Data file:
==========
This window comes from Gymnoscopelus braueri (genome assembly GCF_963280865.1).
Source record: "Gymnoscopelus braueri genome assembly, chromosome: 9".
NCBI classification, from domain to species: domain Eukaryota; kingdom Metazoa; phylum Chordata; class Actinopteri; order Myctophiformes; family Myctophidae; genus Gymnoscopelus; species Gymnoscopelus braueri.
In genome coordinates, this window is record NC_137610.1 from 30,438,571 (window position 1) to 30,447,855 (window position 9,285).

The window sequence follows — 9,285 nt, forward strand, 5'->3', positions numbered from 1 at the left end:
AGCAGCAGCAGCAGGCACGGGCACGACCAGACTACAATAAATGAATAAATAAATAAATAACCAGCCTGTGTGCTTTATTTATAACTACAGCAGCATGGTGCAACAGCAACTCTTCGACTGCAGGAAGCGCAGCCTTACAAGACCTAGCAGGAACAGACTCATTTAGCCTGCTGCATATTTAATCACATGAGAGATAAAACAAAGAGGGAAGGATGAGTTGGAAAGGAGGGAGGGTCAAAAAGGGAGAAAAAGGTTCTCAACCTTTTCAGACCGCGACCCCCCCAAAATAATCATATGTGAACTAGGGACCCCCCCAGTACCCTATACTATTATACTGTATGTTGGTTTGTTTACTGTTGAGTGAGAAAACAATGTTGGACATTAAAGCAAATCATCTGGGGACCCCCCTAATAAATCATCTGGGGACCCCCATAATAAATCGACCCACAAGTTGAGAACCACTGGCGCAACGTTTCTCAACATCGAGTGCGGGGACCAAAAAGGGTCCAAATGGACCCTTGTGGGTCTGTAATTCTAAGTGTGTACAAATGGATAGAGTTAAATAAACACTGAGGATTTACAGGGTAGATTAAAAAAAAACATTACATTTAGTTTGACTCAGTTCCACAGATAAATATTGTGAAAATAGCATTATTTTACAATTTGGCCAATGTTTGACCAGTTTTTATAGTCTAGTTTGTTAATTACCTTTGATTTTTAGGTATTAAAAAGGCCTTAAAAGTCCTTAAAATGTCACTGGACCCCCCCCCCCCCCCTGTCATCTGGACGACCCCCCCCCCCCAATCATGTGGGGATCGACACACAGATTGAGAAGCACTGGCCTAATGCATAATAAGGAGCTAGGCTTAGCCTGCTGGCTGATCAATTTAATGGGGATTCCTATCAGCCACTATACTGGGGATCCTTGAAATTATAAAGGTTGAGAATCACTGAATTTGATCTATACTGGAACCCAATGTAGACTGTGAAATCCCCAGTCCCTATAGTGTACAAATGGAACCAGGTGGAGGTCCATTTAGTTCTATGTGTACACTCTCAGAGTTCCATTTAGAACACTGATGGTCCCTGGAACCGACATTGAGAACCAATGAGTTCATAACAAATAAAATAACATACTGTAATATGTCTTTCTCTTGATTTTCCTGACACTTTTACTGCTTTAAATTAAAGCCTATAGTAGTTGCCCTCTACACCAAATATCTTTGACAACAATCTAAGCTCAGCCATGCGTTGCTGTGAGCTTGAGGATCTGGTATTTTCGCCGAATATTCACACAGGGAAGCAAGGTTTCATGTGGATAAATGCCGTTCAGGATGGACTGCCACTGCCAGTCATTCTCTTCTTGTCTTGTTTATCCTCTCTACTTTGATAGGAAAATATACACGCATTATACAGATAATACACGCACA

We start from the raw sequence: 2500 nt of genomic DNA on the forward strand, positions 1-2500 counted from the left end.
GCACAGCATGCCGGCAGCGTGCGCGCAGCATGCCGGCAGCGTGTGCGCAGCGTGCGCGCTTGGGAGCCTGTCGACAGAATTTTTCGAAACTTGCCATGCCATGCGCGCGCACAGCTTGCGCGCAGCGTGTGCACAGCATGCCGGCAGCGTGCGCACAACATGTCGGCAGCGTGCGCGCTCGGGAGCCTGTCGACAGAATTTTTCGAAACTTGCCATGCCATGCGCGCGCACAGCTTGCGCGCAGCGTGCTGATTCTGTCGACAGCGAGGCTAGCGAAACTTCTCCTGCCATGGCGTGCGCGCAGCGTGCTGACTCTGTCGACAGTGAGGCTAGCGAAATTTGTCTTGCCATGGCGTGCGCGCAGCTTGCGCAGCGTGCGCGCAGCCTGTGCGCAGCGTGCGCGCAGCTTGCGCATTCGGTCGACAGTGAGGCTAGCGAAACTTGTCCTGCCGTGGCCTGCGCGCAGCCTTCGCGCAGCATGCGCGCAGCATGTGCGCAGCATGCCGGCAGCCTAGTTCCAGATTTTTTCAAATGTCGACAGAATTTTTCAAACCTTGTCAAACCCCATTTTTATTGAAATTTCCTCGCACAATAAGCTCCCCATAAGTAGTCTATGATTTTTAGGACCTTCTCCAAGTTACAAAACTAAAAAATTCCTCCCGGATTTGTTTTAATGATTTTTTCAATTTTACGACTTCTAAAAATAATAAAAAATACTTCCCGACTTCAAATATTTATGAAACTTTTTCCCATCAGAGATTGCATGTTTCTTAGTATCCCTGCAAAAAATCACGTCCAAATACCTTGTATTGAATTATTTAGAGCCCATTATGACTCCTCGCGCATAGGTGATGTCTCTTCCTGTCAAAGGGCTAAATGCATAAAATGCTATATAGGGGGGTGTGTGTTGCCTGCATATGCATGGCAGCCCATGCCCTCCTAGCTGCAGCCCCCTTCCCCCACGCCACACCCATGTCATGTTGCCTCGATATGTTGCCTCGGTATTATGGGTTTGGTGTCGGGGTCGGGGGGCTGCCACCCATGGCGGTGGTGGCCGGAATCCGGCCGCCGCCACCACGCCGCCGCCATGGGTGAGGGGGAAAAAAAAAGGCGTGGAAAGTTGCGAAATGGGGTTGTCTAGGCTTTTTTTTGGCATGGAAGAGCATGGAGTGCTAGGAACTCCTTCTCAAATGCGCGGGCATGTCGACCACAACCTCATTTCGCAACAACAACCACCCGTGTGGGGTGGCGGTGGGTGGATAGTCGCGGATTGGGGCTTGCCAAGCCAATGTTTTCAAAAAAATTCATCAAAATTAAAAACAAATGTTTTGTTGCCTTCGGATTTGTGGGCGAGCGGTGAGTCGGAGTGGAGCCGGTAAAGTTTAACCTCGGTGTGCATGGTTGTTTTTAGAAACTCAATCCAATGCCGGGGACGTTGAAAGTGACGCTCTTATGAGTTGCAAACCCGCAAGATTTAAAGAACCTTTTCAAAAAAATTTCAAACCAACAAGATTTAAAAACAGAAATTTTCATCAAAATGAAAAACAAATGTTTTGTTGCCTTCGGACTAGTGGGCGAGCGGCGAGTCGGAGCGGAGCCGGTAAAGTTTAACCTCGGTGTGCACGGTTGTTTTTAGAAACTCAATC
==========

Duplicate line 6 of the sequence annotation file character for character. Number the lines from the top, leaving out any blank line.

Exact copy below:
AGCAGCAGCAGCAGGCACGGGCACGACCAGACTACAATAAATGAATAAATAAATAAATAACCAGCCTGTGTGCTTTATTTATAACTACAGCAGCATGGTGCAACAGCAACTCTTCGACTGCAGGAAGCGCAGCCTTACAAGACCTAGCAGGAACAGACTCATTTAGCCTGCTGCATATTTAATCACATGAGAGATAAAACAAAGAGGGAAGGATGAGTTGGAAAGGAGGGAGGGTCAAAAAGGGAGAAAAAGGTTCTCAACCTTTTCAGACCGCGACCCCCCCAAAATAATCATATGTGAACTAGGGACCCCCCCAGTACCCTATACTATTATACTGTATGTTGGTTTGTTTACTGTTGAGTGAGAAAACAATGTTGGACATTAAAGCAAATCATCTGGGGACCCCCCTAATAAATCATCTGGGGACCCCCATAATAAATCGACCCACAAGTTGAGAACCACTGGCGCAACGTTTCTCAACATCGAGTGCGGGGACCAAAAAGGGTCCAAATGGACCCTTGTGGGTCTGTAATTCTAAGTGTGTACAAATGGATAGAGTTAAATAAACACTGAGGATTTACAGGGTAGATTAAAAAAAAACATTACATTTAGTTTGACTCAGTTCCACAGATAAATATTGTGAAAATAGCATTATTTTACAATTTGGCCAATGTTTGACCAGTTTTTATAGTCTAGTTTGTTAATTACCTTTGATTTTTAGGTATTAAAAAGGCCTTAAAAGTCCTTAAAATGTCACTGGACCCCCCCCCCCCCCCTGTCATCTGGACGACCCCCCCCCCCCAATCATGTGGGGATCGACACACAGATTGAGAAGCACTGGCCTAATGCATAATAAGGAGCTAGGCTTAGCCTGCTGGCTGATCAATTTAATGGGGATTCCTATCAGCCACTATACTGGGGATCCTTGAAATTATAAAGGTTGAGAATCACTGAATTTGATCTATACTGGAACCCAATGTAGACTGTGAAATCCCCAGTCCCTATAGTGTACAAATGGAACCAGGTGGAGGTCCATTTAGTTCTATGTGTACACTCTCAGAGTTCCATTTAGAACACTGATGGTCCCTGGAACCGACATTGAGAACCAATGAGTTCATAACAAATAAAATAACATACTGTAATATGTCTTTCTCTTGATTTTCCTGACACTTTTACTGCTTTAAATTAAAGCCTATAGTAGTTGCCCTCTACACCAAATATCTTTGACAACAATCTAAGCTCAGCCATGCGTTGCTGTGAGCTTGAGGATCTGGTATTTTCGCCGAATATTCACACAGGGAAGCAAGGTTTCATGTGGATAAATGCCGTTCAGGATGGACTGCCACTGCCAGTCATTCTCTTCTTGTCTTGTTTATCCTCTCTACTTTGATAGGAAAATATACACGCATTATACAGATAATACACGCACA